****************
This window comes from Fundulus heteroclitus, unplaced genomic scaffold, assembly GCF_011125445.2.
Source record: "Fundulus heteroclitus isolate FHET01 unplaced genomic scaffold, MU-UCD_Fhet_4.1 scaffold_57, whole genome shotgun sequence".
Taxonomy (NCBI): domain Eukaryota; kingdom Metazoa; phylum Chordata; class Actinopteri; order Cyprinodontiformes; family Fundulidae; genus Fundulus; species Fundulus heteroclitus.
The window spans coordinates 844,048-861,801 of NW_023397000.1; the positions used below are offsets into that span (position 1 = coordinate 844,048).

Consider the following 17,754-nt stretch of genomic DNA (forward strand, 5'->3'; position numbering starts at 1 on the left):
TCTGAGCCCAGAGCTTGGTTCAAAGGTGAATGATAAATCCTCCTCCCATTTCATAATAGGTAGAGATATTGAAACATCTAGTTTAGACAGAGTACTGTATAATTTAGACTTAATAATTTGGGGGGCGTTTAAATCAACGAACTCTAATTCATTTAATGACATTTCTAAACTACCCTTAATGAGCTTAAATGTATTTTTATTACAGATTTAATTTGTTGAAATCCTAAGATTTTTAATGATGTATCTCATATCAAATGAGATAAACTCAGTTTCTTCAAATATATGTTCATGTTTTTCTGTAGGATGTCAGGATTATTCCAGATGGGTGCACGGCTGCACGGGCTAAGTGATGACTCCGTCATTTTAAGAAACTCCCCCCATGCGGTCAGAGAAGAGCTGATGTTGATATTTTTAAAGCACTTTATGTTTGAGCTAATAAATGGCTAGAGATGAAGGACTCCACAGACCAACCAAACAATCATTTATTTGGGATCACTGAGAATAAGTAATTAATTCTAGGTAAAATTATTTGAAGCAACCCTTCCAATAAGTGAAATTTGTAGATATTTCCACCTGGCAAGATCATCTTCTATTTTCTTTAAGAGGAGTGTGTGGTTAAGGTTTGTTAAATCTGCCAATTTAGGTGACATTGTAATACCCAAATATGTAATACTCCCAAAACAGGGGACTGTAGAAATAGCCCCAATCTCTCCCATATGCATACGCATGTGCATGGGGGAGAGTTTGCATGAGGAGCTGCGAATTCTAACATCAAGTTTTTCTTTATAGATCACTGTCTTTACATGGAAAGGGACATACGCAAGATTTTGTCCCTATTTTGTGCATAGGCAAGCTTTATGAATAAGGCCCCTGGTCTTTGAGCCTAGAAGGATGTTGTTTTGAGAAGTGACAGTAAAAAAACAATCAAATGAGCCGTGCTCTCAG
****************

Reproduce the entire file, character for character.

This window comes from Fundulus heteroclitus, unplaced genomic scaffold, assembly GCF_011125445.2.
Source record: "Fundulus heteroclitus isolate FHET01 unplaced genomic scaffold, MU-UCD_Fhet_4.1 scaffold_57, whole genome shotgun sequence".
Taxonomy (NCBI): domain Eukaryota; kingdom Metazoa; phylum Chordata; class Actinopteri; order Cyprinodontiformes; family Fundulidae; genus Fundulus; species Fundulus heteroclitus.
The window spans coordinates 844,048-861,801 of NW_023397000.1; the positions used below are offsets into that span (position 1 = coordinate 844,048).

Consider the following 17,754-nt stretch of genomic DNA (forward strand, 5'->3'; position numbering starts at 1 on the left):
TCTGAGCCCAGAGCTTGGTTCAAAGGTGAATGATAAATCCTCCTCCCATTTCATAATAGGTAGAGATATTGAAACATCTAGTTTAGACAGAGTACTGTATAATTTAGACTTAATAATTTGGGGGGCGTTTAAATCAACGAACTCTAATTCATTTAATGACATTTCTAAACTACCCTTAATGAGCTTAAATGTATTTTTATTACAGATTTAATTTGTTGAAATCCTAAGATTTTTAATGATGTATCTCATATCAAATGAGATAAACTCAGTTTCTTCAAATATATGTTCATGTTTTTCTGTAGGATGTCAGGATTATTCCAGATGGGTGCACGGCTGCACGGGCTAAGTGATGACTCCGTCATTTTAAGAAACTCCCCCCATGCGGTCAGAGAAGAGCTGATGTTGATATTTTTAAAGCACTTTATGTTTGAGCTAATAAATGGCTAGAGATGAAGGACTCCACAGACCAACCAAACAATCATTTATTTGGGATCACTGAGAATAAGTAATTAATTCTAGGTAAAATTATTTGAAGCAACCCTTCCAATAAGTGAAATTTGTAGATATTTCCACCTGGCAAGATCATCTTCTATTTTCTTTAAGAGGAGTGTGTGGTTAAGGTTTGTTAAATCTGCCAATTTAGGTGACATTGTAATACCCAAATATGTAATACTCCCAAAACAGGGGACTGTAGAAATAGCCCCAATCTCTCCCATATGCATACGCATGTGCATGGGGGAGAGTTTGCATGAGGAGCTGCGAATTCTAACATCAAGTTTTTCTTTATAGATCACTGTCTTTACATGGAAAGGGACATACGCAAGATTTTGTCCCTATTTTGTGCATAGGCAAGCTTTATGAATAAGGCCCCTGGTCTTTGAGCCTAGAAGGATGTTGTTTTGAGAAGTGACAGTAAAAAAACAATCAAATGAGCCGTGCTCTCAG